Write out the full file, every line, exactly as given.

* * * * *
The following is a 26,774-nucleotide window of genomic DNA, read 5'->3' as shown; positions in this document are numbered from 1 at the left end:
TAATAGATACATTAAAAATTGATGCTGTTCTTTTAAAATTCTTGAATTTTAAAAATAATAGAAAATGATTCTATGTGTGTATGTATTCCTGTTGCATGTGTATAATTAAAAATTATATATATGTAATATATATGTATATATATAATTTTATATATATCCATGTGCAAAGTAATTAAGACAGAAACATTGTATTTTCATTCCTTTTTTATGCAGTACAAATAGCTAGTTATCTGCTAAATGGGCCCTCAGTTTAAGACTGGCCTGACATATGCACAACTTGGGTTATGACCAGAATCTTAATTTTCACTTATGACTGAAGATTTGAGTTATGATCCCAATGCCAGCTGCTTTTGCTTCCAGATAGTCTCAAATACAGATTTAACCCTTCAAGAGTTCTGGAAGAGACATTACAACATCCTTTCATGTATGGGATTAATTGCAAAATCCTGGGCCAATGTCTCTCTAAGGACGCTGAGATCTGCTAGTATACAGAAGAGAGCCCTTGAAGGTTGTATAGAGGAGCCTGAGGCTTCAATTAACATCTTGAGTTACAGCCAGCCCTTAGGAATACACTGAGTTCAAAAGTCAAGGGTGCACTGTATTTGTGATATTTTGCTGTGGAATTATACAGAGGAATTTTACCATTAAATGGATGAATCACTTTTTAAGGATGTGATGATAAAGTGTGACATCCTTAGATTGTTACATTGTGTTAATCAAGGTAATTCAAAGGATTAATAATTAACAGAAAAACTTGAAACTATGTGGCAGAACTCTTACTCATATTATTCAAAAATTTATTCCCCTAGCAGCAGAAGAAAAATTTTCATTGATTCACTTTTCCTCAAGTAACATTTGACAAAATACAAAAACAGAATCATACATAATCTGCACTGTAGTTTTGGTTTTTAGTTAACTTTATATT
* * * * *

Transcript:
The following is a 26,774-nucleotide window of genomic DNA, read 5'->3' as shown; positions in this document are numbered from 1 at the left end:
TAATAGATACATTAAAAATTGATGCTGTTCTTTTAAAATTCTTGAATTTTAAAAATAATAGAAAATGATTCTATGTGTGTATGTATTCCTGTTGCATGTGTATAATTAAAAATTATATATATGTAATATATATGTATATATATAATTTTATATATATCCATGTGCAAAGTAATTAAGACAGAAACATTGTATTTTCATTCCTTTTTTATGCAGTACAAATAGCTAGTTATCTGCTAAATGGGCCCTCAGTTTAAGACTGGCCTGACATATGCACAACTTGGGTTATGACCAGAATCTTAATTTTCACTTATGACTGAAGATTTGAGTTATGATCCCAATGCCAGCTGCTTTTGCTTCCAGATAGTCTCAAATACAGATTTAACCCTTCAAGAGTTCTGGAAGAGACATTACAACATCCTTTCATGTATGGGATTAATTGCAAAATCCTGGGCCAATGTCTCTCTAAGGACGCTGAGATCTGCTAGTATACAGAAGAGAGCCCTTGAAGGTTGTATAGAGGAGCCTGAGGCTTCAATTAACATCTTGAGTTACAGCCAGCCCTTAGGAATACACTGAGTTCAAAAGTCAAGGGTGCACTGTATTTGTGATATTTTGCTGTGGAATTATACAGAGGAATTTTACCATTAAATGGATGAATCACTTTTTAAGGATGTGATGATAAAGTGTGACATCCTTAGATTGTTACATTGTGTTAATCAAGGTAATTCAAAGGATTAATAATTAACAGAAAAACTTGAAACTATGTGGCAGAACTCTTACTCATATTATTCAAAAATTTATTCCCCTAGCAGCAGAAGAAAAATTTTCATTGATTCACTTTTCCTCAAGTAACATTTGACAAAATACAAAAACAGAATCATACATAATCTGCACTGTAGTTTTGGTTTTTAGTTAACTTTATATT